How about a list of beauty product businesses we should look out for. Similar to the list you’re working on in regard to ingredients. I know you mentioned PTR as being on your bad list on the EDS forum. What other businesses should we look out for? Can a company put out one great product while the rest are questionable or is a brand just all good or all bad? Also a feature on how to read ingredient labels could be helpful. How far up on the ingredients list should a certain ingredient be for it to be effective?

    • drjohn says:

      I’m going through the suggestion box here and trying to catch up on replies. jom asks a really good question about how do you know you can trust a company, and another about ingredient labels. Let me comment on both of these.

      In terms of labels, it is difficult for the average consumer. Usually the active ingredient names are buried within a long list of other ingredients with strange names. They don’t tell you which are actives and which are just there e.g. to make a stable emulsion. So you have to know which are actives — you can use online databases of ingredients. Some companies are really good at explaining ingredients and what they do right on their web sites (e.g. SkinMedica). Others don’t even have ingredients as labeled listed on their web site (e.g. Lifeline). What we really like to see is not just lists or label cut & paste, but a drill down to explain each ingredient, and why it was included in the formulation, including background information (e.g. links to publications, explanation of the science). Why make it hard for people to educate themselves on these matters?

      Where a particular ingredient is on the “comma delimited list” you see on labels is not always informative. E.g. an ingredient as it comes from the manufacturer may be more or less concentrated in a solution. Suppose it is a quite dilute solution (99.9% water). It still goes to the top of the list which is based on volume. Also, they are not telling you what the effective (and safe) concentration is. Some chemicals work at very low concentrations (e.g. those that stimulate cell receptors, like peptides) while others require much more. So, those “comma delimited list” positions don’t really tell you all that much about how much of an ingredient is in there, compared to how much should be in there.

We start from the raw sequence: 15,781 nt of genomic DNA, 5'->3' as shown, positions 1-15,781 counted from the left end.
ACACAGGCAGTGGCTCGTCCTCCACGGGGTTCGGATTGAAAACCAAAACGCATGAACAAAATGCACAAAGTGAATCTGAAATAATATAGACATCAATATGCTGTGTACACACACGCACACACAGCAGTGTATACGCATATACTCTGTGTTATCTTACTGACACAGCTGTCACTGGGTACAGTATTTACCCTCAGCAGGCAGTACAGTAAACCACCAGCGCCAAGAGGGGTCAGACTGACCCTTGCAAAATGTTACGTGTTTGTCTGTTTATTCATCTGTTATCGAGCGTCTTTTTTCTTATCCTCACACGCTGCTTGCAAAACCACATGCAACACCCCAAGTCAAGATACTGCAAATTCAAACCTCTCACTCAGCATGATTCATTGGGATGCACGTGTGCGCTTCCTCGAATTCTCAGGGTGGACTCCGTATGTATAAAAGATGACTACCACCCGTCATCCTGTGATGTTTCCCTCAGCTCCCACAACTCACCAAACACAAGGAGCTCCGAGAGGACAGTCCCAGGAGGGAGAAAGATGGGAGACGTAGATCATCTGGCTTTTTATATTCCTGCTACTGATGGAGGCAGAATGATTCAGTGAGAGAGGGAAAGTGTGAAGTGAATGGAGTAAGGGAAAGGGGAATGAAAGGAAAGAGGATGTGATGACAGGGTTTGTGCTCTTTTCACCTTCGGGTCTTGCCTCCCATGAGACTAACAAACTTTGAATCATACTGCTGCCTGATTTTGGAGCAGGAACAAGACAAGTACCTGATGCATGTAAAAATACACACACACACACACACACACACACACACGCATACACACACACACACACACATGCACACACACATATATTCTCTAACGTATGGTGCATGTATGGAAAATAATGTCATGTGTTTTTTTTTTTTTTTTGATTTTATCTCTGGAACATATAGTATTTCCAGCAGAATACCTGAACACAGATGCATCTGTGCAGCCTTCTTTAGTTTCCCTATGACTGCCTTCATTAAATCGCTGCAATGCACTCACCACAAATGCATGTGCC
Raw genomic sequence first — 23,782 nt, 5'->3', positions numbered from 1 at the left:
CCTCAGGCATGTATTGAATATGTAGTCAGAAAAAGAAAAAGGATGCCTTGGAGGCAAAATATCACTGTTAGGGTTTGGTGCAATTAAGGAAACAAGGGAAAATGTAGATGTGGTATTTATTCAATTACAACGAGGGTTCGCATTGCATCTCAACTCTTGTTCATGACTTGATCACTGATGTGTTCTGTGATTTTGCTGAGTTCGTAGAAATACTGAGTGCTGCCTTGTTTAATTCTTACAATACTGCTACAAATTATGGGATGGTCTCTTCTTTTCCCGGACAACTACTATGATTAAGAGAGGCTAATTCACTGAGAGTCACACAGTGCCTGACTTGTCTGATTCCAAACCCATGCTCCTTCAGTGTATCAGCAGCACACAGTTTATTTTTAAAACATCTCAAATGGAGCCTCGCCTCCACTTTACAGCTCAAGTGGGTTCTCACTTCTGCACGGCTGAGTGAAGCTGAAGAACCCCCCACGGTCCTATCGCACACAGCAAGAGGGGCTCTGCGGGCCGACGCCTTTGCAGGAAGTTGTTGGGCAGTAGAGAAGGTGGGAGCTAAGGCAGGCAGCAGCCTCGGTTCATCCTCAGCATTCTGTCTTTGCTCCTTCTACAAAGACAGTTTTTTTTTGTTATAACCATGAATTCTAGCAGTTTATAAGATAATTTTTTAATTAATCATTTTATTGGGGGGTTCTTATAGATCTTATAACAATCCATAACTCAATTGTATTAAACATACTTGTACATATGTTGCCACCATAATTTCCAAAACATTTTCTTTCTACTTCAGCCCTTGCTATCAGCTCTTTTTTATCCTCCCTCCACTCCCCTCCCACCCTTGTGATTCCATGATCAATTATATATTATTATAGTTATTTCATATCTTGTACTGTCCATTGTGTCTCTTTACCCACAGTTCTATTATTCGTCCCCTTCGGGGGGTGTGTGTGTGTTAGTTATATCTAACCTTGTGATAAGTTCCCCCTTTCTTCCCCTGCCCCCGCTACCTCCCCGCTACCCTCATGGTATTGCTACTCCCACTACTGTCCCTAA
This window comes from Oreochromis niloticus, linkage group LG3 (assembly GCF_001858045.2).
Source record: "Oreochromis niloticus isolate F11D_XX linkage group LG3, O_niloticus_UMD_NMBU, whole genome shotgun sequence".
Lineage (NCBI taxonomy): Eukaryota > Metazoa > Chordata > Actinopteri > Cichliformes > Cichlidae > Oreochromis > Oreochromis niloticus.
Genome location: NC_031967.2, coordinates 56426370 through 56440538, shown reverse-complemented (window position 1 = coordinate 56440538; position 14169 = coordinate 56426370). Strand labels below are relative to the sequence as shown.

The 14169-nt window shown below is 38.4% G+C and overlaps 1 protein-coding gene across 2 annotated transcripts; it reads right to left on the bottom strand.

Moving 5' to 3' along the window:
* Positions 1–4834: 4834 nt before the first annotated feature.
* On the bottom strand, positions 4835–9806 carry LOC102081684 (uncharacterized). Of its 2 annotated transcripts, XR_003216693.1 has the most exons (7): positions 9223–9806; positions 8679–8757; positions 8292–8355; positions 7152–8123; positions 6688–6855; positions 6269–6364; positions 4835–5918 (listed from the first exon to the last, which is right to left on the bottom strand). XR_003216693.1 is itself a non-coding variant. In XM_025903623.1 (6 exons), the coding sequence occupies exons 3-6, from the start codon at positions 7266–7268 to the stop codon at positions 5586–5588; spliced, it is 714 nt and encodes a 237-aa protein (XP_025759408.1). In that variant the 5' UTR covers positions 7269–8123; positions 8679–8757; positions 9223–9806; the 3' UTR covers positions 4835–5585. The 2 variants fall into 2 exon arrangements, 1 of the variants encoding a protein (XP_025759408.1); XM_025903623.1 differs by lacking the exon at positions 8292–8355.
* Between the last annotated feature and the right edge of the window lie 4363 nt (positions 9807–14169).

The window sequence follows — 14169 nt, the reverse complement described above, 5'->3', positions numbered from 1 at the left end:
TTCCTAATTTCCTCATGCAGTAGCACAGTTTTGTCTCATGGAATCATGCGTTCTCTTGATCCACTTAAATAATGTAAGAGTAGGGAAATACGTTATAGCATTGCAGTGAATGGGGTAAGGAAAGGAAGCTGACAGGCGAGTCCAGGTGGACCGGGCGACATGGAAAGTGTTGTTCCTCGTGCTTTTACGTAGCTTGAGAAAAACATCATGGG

Which leads to the other question — who do you trust? It’s a good one. I’ve commented elsewhere on this, but will do a quick “from the heart/head” on this. I’m sure not everyone will agree. First, I like transparency. Most companies make it really hard to get information from them. Usually when you do it is a marketing person, not a scientist, and the answers are often canned or programmed. A pet peeve. I really liked when Lifeline had their chief scientist call me to answer my questions. Elevated them in my esteem tremendously. I think every company in this business should have a medical director whose job is to explain the science but without marketing fluff.

      I frequent some of the online forms for chatting about this stuff, not so much to talk about our products, but about the science, and some basic education, and to further the “truth matters” mission that started this blog. I find myself often to be the target of much mistrust, vitriol, and downright rudeness. Maybe that’s not the best place to have these discussions, as they can become chaotic and unfocused. It may also explain why I don’t see a lot of other companies out there in the trenches. Not a very hospitable place. But I hold this out as our “do as you advise others” approach – companies need to be less mysterious about everything they do if they want me, and you guys, to trust them. I have written elsewhere about my experience at Johnson & Johnson, and how they have done it well sometimes and done it poorly at others. It’s even harder for a really big company.

      I want to say that forums are a good place to gather information (truth) but sadly there is just as much nonsense there as in the marketing literature. Rumors and snake oil nostrum gets spread there like wildfire. When the truly knowledgeable superusers that frequent the forums try to inject some truth in, they tend to get shouted down. It’s very democratic, everybody’s opinion counts the same as everyone else’s, and you are called arrogant if you point out that science is not mere opinion and vice versa.

      Most people trust their doctors. Doctors are trained and take an oath to put the welfare of their patients above profit motives and personal gain. Companies would do well to be a bit more like Marcus Welby, M.D., and a bit less like Mad Men. I know it’s not particularly intuitive for companies, who have shareholders. At J&J there is a credo that every member of that organization memorizes, and they hold one another accountable. I like that. Again, they are not perfect. But they have a moral backbone. Some of the companies in the skin biz seem to be at the opposite end of the spectrum.